Bow in Japanese Culture: Understanding the Gesture

The bow in Japanese culture is very important and even has a lot of meaning behind its usage.

Japanese culture places a massive emphasis on respect and bowing is considered one of the primary ways to show respect to other people in Japan.

As a tourist visiting Japan, you will constantly encounter situations where you will find people bowing.

Hence, you must not only learn how to speak Japanese but also know why they bow and also what it means.

Culturally, there are a number of different ways you can bow.

Knowing these different types of bows and how they are traditionally used can help you understand the Japanese culture more deeply.

Bow In Japanese Culture

There are a number of reasons why the Japanese bow but it’s predominantly used to communicate respect.

Interactions between the Japanese are more than the typical verbal communication.

People tend to quickly notice the other person’s expression in the form of body language too.

The concept behind bowing is fairly simple and it shows that regardless of the position and your social status, you are lowering yourself and putting yourself in a vulnerable position.

Bowing is also a demonstration of placing the other person over yourself and that you are grateful for your interaction with them.

Bowing is an excellent example of communication that can be more powerful than words in Japan.

What Is the Meaning Of the Bow In Japanese Culture?

The Japanese word for “bow” is ojigi or in Japanese, お辞儀 (Pronounced: O-jee-ghee).

It can be used for a wide variety of situations which include:

  • saying goodbye
  • receiving and welcoming
  • thanking
  • praying to the gods
  • to introducing yourself
  • asking for a favor
  • expressing congratulations
  • to showing respect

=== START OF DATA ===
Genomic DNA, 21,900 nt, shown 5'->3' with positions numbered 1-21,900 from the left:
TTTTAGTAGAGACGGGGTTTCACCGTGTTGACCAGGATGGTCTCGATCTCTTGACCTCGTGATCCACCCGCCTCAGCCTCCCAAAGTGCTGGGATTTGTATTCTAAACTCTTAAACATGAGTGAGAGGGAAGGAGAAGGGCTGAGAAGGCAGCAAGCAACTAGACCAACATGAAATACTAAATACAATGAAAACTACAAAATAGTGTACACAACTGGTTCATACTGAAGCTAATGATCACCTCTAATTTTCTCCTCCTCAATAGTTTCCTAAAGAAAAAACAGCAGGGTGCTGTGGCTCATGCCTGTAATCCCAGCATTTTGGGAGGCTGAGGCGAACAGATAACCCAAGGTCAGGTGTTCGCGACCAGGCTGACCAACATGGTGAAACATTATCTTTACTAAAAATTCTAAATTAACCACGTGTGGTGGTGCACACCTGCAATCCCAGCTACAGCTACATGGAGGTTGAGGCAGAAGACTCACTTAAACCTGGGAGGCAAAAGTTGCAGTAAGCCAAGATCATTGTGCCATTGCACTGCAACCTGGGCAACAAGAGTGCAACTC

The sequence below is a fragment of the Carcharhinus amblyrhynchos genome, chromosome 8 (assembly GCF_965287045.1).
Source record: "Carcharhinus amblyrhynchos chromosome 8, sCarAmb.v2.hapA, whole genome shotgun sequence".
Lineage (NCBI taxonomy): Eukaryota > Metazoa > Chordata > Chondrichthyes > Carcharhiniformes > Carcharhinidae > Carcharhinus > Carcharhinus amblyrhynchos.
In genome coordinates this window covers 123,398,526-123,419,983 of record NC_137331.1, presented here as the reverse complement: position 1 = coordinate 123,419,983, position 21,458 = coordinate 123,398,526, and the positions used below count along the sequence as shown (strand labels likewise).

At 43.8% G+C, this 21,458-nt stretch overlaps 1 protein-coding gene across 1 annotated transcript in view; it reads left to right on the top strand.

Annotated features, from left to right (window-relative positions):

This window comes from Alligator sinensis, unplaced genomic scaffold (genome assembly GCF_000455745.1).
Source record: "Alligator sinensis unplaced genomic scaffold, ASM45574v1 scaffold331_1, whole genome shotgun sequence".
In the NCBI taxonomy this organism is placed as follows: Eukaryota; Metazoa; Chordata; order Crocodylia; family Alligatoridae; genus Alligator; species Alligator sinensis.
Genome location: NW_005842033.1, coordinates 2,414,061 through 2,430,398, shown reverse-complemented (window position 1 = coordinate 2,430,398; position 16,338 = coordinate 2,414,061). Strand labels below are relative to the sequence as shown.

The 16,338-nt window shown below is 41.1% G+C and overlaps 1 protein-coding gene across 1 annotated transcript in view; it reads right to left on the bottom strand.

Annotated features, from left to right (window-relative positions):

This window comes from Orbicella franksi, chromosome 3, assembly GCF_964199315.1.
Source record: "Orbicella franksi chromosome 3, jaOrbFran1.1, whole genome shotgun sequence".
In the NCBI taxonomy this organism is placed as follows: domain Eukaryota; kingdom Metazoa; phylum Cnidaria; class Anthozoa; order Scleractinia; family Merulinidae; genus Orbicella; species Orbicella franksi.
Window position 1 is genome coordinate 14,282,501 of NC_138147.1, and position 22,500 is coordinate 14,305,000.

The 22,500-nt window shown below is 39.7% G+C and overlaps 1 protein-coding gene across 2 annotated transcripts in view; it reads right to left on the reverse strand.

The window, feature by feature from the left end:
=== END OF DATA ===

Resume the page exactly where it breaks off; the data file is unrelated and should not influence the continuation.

• asking for goodwill

It is also used in all social contexts. This can include the formal ones such as business or institutions to the informal ones like meeting friends, gyms, shops.

The Japanese bow virtually in every social situation; in fact, this can happen even when they aren’t in the presence of another person.

It should not surprise you to see a Japanese bow while they are speaking on the phone to someone and can’t even see them.

This clearly shows how deeply this formality is ingrained in them. It is all about showing respect.

How to Bow In Japan

In Japan, one of the best ways to show that you appreciate their culture is by learning how to bow.

The Japanese bow can be quite simple, but there are a ton of subtleties that go into doing it.

When you bow, you must keep in mind that you are not slouching over and curving your back.

It should be a nice and straight posture as that shows you are putting on your best for the other person.

Bowing must also come from your upper torso. By this, we mean that your lower body shouldn’t move and must remain perpendicular to the ground, as if you were standing up straight.

Your gaze must also be focused on the ground when you are bowing.

Have your head move downward along with your torso.

Women must bow with their arms and hands in the front and men must bow keeping their arms and hands at their sides.

There is a lot that goes into bowing, so you must understand the subtleties.

This will not only help you understand their culture better but also show them a great deal of respect.

Bow in Japanese Culture: Understanding the Gesture

Bow in Japanese Culture: Understanding the Gesture

Types of Bows

There are multiple types of bows in Japanese culture that are meant to show respect to the other person in various forms.

For instance, the degree of the angle in which you bow is directly connected with the depth of respect the person is showing.